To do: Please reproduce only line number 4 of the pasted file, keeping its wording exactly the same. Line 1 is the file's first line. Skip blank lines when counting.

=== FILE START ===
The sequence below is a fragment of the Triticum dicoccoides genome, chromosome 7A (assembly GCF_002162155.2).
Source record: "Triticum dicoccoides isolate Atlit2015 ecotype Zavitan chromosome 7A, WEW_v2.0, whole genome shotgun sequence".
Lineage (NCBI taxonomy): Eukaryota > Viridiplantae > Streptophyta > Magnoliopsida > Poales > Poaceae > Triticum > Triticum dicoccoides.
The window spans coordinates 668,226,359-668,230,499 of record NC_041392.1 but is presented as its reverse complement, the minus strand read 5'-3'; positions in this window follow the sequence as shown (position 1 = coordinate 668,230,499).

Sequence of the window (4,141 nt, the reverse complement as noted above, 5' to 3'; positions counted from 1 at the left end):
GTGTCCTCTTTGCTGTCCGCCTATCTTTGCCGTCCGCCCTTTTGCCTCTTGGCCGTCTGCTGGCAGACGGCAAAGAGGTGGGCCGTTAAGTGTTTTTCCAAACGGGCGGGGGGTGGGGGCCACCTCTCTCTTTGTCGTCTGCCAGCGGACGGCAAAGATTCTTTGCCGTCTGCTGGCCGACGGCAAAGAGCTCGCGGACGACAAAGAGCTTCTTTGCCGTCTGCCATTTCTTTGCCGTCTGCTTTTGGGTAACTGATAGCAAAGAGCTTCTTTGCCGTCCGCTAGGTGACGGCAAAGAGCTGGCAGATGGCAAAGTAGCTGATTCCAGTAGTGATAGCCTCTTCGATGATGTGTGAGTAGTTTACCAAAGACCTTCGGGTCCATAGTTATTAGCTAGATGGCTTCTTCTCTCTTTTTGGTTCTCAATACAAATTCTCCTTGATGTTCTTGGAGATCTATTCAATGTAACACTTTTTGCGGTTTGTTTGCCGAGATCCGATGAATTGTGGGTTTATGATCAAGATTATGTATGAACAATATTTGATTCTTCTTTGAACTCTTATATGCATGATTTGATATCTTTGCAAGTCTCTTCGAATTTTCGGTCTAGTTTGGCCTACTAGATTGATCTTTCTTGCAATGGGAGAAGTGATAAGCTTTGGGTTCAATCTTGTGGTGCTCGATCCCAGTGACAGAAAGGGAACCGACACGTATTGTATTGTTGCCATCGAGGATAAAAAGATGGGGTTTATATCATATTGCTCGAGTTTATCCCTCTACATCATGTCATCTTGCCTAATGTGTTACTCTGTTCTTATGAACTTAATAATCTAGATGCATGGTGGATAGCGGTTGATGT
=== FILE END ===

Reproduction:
The window spans coordinates 668,226,359-668,230,499 of record NC_041392.1 but is presented as its reverse complement, the minus strand read 5'-3'; positions in this window follow the sequence as shown (position 1 = coordinate 668,230,499).